The effect of nitrate supplementation on arterial blood gases, haemoglobin fractions and heart rate in Bos indicus cattle after exerciseI. Benu A B , L. A. Fitzpatrick A , M. J. Callaghan C , N. Tomkins D and A. J. Parker A E F
A College of Public Health, Medical and Veterinary Science, James Cook University, Qld 4811, Australia.
B Faculty of Animal Science, The University of Nusa Cendana, Kupang NTT, Indonesia.
C Ridley AgriProducts Pty Ltd, Toowong, Brisbane, Qld 4066, Australia.
D Meat and Livestock Australia, 527 Gregory Terrace, Fortitude Valley, Qld 4006, Australia.
E Department of Animal Science, The Ohio State University Wooster, OH 44691, USA.
F Corresponding author. Email: email@example.com
Animal Production Science - https://doi.org/10.1071/AN16162
Submitted: 15 March 2016 Accepted: 20 January 2017 Published online: 15 March 2017
The objective of this study was to investigate the effects of nitrate treatment on the arterial blood gas and haemoglobin fractions from Bos indicus steers after exercise. Bos indicus steers (n = 12; mean bodyweight ± s.e.m., 397 kg ± 10.84 kg) were used in this experiment to investigate the effects of three dose rates of nitrate salts (0, 30 or 50 g of nitrate/day) on arterial blood gases, methaemoglobin concentration, carboxyhaemoglobin concentration, oxyhaemoglobin concentration, total haemoglobin concentration, haematocrit, heart rate, and respiratory rate after exercise. Increasing the dose rate of nitrate resulted in a decrease in the partial pressure of oxygen (P = 0.004) in blood. Steers treated with 50 g nitrate/day had a decrease in oxyhaemoglobin concentration (P = 0.001) and a concomitant increase in methaemoglobin (P = 0.001) and carboxyhaemoglobin (P = 0.001) compared with steers treated with 0 or 30 g nitrate/day. Steers dosed with 50 g of nitrate had greater heart rates immediately after the exercise regimen compared with the steers dosed with 30 g of nitrate (P = 0.043) or no nitrate (P = 0.018). There was no difference between treatments for respiratory rate (P = 0.673) or rectal temperature (P = 0.207) after the exercise regimen. Feeding nitrate to Bos indicus cattle results in a decrease in the oxygen carrying capacity of their blood. It is likely that doses of nitrate greater than 50 g per day for this class of animal could induce hypoxaemic trauma if cattle have exercise imposed after consuming a nitrate supplement.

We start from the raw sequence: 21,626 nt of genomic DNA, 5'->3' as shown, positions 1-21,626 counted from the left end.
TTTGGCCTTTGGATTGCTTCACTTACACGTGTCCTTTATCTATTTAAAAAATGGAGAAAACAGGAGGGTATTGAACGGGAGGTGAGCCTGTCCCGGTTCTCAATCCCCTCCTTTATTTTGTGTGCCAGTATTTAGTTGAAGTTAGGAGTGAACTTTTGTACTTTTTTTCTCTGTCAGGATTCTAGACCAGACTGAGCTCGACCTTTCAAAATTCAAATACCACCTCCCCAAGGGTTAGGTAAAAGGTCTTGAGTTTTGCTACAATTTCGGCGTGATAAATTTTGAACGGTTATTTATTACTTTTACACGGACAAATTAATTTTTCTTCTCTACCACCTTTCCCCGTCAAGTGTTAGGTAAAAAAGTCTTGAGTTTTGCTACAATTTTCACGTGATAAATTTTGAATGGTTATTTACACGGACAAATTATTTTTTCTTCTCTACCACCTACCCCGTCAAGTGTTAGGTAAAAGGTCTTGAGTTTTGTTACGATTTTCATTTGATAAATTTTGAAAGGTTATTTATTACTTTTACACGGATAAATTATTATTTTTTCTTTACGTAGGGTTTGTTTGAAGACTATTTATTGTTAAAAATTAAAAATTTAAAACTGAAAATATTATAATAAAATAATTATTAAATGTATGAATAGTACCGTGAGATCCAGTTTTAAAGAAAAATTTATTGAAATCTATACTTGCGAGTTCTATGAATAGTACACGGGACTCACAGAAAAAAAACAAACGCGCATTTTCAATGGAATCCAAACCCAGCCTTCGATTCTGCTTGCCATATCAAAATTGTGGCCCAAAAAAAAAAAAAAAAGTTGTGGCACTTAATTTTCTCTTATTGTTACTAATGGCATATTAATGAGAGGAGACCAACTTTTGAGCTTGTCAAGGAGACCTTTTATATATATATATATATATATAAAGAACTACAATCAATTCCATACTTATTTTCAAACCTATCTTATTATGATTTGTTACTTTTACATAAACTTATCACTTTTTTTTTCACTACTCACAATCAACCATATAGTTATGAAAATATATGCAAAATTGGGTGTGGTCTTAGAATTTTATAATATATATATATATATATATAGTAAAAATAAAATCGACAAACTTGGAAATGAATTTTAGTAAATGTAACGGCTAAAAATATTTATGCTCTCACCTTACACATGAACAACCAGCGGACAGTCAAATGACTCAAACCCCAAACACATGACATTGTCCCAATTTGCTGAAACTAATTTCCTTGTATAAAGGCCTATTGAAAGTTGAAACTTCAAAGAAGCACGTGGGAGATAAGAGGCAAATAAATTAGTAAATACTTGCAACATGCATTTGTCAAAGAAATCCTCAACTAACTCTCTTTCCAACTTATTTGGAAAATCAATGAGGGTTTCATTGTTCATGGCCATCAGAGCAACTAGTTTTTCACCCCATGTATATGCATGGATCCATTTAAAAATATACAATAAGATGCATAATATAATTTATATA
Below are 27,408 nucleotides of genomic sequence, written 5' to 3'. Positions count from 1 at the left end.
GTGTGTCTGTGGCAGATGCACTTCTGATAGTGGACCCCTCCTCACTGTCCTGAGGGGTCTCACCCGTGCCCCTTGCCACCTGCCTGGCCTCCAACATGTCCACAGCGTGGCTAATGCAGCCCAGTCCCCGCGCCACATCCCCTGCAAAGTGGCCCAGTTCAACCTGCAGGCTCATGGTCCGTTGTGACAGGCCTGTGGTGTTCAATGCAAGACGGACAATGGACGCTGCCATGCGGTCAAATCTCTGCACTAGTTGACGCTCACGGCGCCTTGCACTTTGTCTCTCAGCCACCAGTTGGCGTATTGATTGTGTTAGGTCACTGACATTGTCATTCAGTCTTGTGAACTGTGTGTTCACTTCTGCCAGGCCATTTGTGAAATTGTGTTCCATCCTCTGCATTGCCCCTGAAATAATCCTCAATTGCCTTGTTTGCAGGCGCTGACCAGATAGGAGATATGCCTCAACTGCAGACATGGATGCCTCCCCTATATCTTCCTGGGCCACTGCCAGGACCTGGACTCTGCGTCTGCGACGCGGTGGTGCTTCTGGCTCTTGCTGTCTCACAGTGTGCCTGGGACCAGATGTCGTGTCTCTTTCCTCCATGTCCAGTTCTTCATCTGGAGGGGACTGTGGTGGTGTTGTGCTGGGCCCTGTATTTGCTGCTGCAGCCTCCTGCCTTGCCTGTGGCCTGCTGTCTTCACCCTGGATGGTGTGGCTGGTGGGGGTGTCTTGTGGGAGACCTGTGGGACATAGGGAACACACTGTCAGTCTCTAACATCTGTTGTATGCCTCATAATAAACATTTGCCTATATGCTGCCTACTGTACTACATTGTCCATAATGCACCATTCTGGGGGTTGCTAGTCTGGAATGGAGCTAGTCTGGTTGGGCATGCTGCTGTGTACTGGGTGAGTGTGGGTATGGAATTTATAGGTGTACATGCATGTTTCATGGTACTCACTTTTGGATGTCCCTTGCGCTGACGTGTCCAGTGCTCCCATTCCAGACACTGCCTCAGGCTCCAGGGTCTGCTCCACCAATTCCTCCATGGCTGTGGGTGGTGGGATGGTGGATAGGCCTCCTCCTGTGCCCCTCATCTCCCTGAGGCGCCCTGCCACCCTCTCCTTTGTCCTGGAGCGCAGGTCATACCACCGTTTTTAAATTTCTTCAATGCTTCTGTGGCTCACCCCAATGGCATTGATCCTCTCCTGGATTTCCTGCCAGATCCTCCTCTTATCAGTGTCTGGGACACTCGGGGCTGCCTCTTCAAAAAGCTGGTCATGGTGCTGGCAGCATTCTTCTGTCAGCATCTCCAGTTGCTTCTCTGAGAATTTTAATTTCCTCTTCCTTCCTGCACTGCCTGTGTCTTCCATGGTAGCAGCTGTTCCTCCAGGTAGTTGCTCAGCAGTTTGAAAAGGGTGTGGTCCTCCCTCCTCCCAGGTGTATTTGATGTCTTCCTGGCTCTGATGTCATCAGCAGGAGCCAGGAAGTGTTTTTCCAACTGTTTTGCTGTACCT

Additional keywords: carbon, heart, methane, nitrite, ruminant, toxicity.
ReferencesAustralian Government (2014) Carbon Credits (Carbon Farming Initiative) (Reducing Greenhouse Gas Emissions by Feeding Nitrates to Beef Cattle) Methodology Determination 2014 – F2014L01129. Carbon Credits (Carbon Farming Initiative) Act 2011. Available at http://www.comlaw.gov.au/Details/F2014L01129 [Verified 19 February 2017]
Benu I, Callaghan MJ, Tomkins N, Hepworth G, Fitzpatrick LA, Parker AJ (2016) The effect of feeding frequency and dose rate of nitrate supplements on blood haemoglobin fractions in Bos indicus cattle fed Flinders grass (Iseilemia spp.) hay. Animal Production Science 56, 1605–1611.
| The effect of feeding frequency and dose rate of nitrate supplements on blood haemoglobin fractions in Bos indicus cattle fed Flinders grass (Iseilemia spp.) hay.CrossRef | 1:CAS:528:DC%2BC28XhsVaks7zK&md5=bef0ee6aed3af3c1aafbd9c551167234CAS |
Bowen MK, Poppi DP, McLennan SR (2008) Rumen protein degradability of a range of tropical pastures. Australian Journal of Experimental Agriculture 48, 806–810.
| Rumen protein degradability of a range of tropical pastures.CrossRef | 1:CAS:528:DC%2BD1cXnsVGhtLw%3D&md5=48d23e9fa77a994cd8942c33f9f12f74CAS |
Brauner CJ, Val AL, Randall DJ (1993) The effect of graded methaemoglobin levels on the swimming performance of Chinook salmon (Oncorhynchus tshawytscha). The Journal of Experimental Biology 185, 121–135.
Callaghan MJ, Tomkins NW, Benu I, Parker AJ (2014) How feasible is it to replace urea with nitrates to mitigate greenhouse gas emissions from extensively managed beef cattle? Animal Production Science 54, 1300–1304.